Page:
Non-Egyptian activists and policy wonks are too heavily focused on the electoral politics of the Islamist Freedom and Justice and Nour parties. Many are still trying to come to terms with the fact that the Arab awakening has indeed elevated a variety of voices, some of which are less appealing to Western audiences than others. But in addition to energizing the political arena, the Arab awakening has had an equally significant, but less visible consequence: reactivating Egyptian civil society. Egyptian activists and public policy advocates attest to how the uprising has provided a much-needed jolt for civil society organizations that were dormant for much of Mubarak’s thirty-one year reign. In a new burst of activism, Egypt’s estimated 24,500 civil society groups are currently working to reframe the “how” and what of civic engagement by drafting new legislation like the Freedom of Information Act (FOIA) with assistance from the Egyptian American Rule of Law Association (EARLA). If enacted, this vital new law will ensure the free flow of information between media and the newly formed government, an essential feature of the democracy Egypt aspires to become. As Egypt’s transition continues to unfold, watchdog institutions have an important role to play in advancing transparency and freedom of expression.
Given EARLA’s support for legislation protecting freedom of information, some were confused by the association’s decision to withhold the names of Egyptian civil society organizations with which it works. The decision to withhold this information was meant to shield Egyptian organizations from a harsh legal and regulatory environment, which a study by Peter Gubser has described as “one of the most restrictive in the world.”
Recently, the interim government has taken several steps to intimidate and increase oversight over Egyptian NGOs, including threats of prosecution for groups that receive allegedly illegal funding from the United States and other foreign donors. The severity of the government’s crackdown on NGO activity became apparent in August, when the Cairo Institute for Human Rights Studies, along with 35 other Egyptian human-rights organizations, issued a complaint to the UN High Commissioner for Human Rights condemning the military’s campaign of harassment targeting civil society activists and organizations. On September 14, the cabinet announced that the Justice Ministry would begin investigating 30 NGOs accused of “treason” for receiving foreign funding without being registered with the Social Solidarity Ministry as required by the Law on Associations and Foundations (Law 84 of 2002). On November 16th, the Justice Ministry shared its investigative commission findings and claimed that Qatar, Kuwait, and the U.S. have been attempting to influence the outcome of elections by pumping foreign funds to Egyptian civil society groups. Meanwhile, the state-owned newspaper Al-Akhbar, claimed that local Salafi groups are receiving millions in donations from religious foundations in the Gulf states.
As if the current legal framework weren’t restrictive enough, the Ministry of Social Solidarity is now working to tighten regulations on foreign assistance for Egyptian NGOs, reportedly preparing amendments to the Law on Associations and Foundations (Law 84 of 2002) that will “tackle loopholes” used by Egyptian NGOs “to obtain foreign funding to serve foreign interests.” In mid-November, Egyptian banks were instructed to report back to the government on the assets and financial transactions of 28 NGOs. Given this pattern of harassment and intimidation, EARLA’s decision to withhold the names of its Egyptian partners seems like a necessary precaution.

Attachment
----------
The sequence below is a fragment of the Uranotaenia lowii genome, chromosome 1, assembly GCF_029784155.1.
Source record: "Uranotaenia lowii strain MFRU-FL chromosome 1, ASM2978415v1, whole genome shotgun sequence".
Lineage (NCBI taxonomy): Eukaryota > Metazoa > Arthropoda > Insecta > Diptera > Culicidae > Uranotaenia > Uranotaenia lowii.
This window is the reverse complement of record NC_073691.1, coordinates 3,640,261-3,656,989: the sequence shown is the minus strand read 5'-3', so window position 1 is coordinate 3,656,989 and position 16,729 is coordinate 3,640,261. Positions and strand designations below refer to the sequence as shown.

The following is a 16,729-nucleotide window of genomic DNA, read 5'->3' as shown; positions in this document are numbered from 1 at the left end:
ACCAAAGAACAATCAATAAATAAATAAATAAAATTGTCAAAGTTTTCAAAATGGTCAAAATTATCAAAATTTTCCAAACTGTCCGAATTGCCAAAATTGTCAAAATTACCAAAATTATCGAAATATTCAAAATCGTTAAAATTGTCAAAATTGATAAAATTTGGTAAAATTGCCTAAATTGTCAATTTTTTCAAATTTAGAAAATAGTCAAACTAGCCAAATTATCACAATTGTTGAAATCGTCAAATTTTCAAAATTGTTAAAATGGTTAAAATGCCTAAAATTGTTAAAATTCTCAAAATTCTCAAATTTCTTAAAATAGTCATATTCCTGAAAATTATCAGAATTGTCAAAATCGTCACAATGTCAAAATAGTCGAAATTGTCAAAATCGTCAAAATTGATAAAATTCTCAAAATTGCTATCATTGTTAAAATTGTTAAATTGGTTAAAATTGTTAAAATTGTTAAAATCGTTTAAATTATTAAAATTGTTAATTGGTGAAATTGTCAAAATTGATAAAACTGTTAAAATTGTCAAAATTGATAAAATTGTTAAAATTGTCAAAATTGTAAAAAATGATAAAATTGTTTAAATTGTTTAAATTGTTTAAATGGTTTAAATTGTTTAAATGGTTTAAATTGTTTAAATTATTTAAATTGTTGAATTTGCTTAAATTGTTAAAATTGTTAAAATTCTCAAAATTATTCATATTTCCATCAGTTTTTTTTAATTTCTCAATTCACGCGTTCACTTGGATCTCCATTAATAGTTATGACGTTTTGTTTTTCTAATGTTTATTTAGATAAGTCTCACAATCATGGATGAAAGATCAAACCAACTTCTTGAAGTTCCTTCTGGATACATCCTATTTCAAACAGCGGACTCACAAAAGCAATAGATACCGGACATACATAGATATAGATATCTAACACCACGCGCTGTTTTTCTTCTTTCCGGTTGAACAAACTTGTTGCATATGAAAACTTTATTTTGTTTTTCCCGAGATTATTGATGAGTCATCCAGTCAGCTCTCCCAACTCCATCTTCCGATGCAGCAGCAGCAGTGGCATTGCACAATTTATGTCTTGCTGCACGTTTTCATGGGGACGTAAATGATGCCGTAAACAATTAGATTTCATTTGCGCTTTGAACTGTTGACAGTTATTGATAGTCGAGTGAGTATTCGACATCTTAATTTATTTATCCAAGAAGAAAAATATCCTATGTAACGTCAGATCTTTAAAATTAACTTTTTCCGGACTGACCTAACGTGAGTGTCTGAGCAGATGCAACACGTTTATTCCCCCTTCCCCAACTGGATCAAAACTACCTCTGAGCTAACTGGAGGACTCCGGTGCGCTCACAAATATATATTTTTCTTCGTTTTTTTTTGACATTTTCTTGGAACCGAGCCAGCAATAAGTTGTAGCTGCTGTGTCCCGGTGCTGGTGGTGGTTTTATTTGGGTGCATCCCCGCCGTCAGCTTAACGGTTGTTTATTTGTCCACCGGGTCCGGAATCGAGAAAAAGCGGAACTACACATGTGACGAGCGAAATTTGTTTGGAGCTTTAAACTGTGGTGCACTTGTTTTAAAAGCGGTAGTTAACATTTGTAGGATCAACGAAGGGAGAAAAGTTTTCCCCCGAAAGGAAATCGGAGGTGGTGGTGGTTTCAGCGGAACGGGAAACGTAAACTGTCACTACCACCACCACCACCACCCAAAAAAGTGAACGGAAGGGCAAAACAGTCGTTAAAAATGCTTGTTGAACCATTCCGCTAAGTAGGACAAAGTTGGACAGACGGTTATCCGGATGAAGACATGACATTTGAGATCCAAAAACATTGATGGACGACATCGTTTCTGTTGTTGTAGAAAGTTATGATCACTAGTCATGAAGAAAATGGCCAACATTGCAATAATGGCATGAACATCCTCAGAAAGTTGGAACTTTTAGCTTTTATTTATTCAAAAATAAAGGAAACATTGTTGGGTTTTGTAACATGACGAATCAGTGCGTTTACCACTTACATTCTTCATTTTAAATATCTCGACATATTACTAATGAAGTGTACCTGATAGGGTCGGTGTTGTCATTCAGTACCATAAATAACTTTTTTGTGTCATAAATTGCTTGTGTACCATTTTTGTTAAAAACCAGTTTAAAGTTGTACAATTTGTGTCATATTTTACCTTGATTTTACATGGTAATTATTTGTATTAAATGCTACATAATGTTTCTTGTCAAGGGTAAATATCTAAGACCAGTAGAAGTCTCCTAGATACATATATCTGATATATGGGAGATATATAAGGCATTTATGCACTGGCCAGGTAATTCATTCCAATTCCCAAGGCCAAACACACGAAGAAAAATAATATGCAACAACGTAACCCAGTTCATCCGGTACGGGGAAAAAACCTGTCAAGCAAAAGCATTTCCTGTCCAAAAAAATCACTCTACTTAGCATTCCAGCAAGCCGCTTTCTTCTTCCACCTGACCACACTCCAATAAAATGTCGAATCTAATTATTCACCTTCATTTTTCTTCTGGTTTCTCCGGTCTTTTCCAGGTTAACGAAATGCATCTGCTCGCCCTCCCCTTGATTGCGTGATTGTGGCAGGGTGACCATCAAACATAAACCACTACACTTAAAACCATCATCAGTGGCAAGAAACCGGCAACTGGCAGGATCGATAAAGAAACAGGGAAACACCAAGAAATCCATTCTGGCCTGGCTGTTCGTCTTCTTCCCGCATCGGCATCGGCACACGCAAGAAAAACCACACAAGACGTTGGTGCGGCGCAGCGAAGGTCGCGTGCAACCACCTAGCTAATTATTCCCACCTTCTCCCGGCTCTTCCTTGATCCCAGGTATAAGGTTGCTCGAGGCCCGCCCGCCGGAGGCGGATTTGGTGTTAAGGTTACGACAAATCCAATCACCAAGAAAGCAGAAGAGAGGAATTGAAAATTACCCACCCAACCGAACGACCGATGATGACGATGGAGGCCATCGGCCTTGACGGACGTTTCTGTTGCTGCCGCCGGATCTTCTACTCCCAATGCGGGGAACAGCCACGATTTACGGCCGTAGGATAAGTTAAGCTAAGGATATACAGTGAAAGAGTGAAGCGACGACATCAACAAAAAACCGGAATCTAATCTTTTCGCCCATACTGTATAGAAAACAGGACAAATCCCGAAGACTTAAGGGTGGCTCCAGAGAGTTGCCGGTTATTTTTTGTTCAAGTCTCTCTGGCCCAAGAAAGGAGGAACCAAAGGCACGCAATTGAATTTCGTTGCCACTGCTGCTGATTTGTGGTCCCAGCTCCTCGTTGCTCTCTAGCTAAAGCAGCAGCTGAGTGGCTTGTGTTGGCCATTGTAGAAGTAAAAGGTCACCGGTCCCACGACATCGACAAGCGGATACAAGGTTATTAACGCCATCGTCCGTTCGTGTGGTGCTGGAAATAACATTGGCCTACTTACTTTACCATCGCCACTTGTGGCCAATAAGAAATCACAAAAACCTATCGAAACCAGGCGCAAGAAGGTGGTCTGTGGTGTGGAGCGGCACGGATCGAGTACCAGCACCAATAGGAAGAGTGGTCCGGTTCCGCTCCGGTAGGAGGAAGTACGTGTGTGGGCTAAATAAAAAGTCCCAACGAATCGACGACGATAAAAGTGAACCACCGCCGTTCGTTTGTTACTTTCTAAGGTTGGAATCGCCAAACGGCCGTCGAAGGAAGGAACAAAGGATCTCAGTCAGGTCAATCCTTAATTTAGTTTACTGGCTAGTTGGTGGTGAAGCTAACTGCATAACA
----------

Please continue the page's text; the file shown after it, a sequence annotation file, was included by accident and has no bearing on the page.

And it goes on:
While EARLA’s refusal to disclose the names may seem hypocritical in light of the association’s support for freedom of information, in this case safety trumps transparency. Authoritarian governments have often justified censorship and lack of transparency as necessary measures to protect national security interests. When governments control and restrict information, the result is to consolidate the regime’s power and constrain civil society. But when civil society actors themselves work to control and manage the flow of information, the dynamic is reversed, and watchdog organizations can actually gain power relative to the government by protecting themselves from undue surveillance and interference. Withholding information from the bottom up can have the effect of empowering civil society, which was one of the fundamental goals of the Arab Awakening in Tahrir Square, Alexandria and beyond.
Yes, it is somewhat ironic that a non-profit group that advocates transparency does not publicize the names of its Egyptian partners. But far greater hypocrisies have left their mark on Egypt’s transition, with much more serious consequences. For example, the United States expressed support for the Egyptian uprising while at the same time allowing the export of U.S-manufactured teargas to the Egyptian government, which unleashed these chemicals on peaceful protesters. We have seen what the Egyptian government is capable of doing to its own people. Until the new constitution and other protective legislation is enacted, the confidentiality of Egyptian NGOs must sometimes be preserved to guarantee a safe space for civic activism.
Mehrunisa Qayyum is a freelance international development consultant and editor of PitaPolicy, a blog focusing on the political economy of the Middle East and North Africa.
Photo Credit: 3Arabawy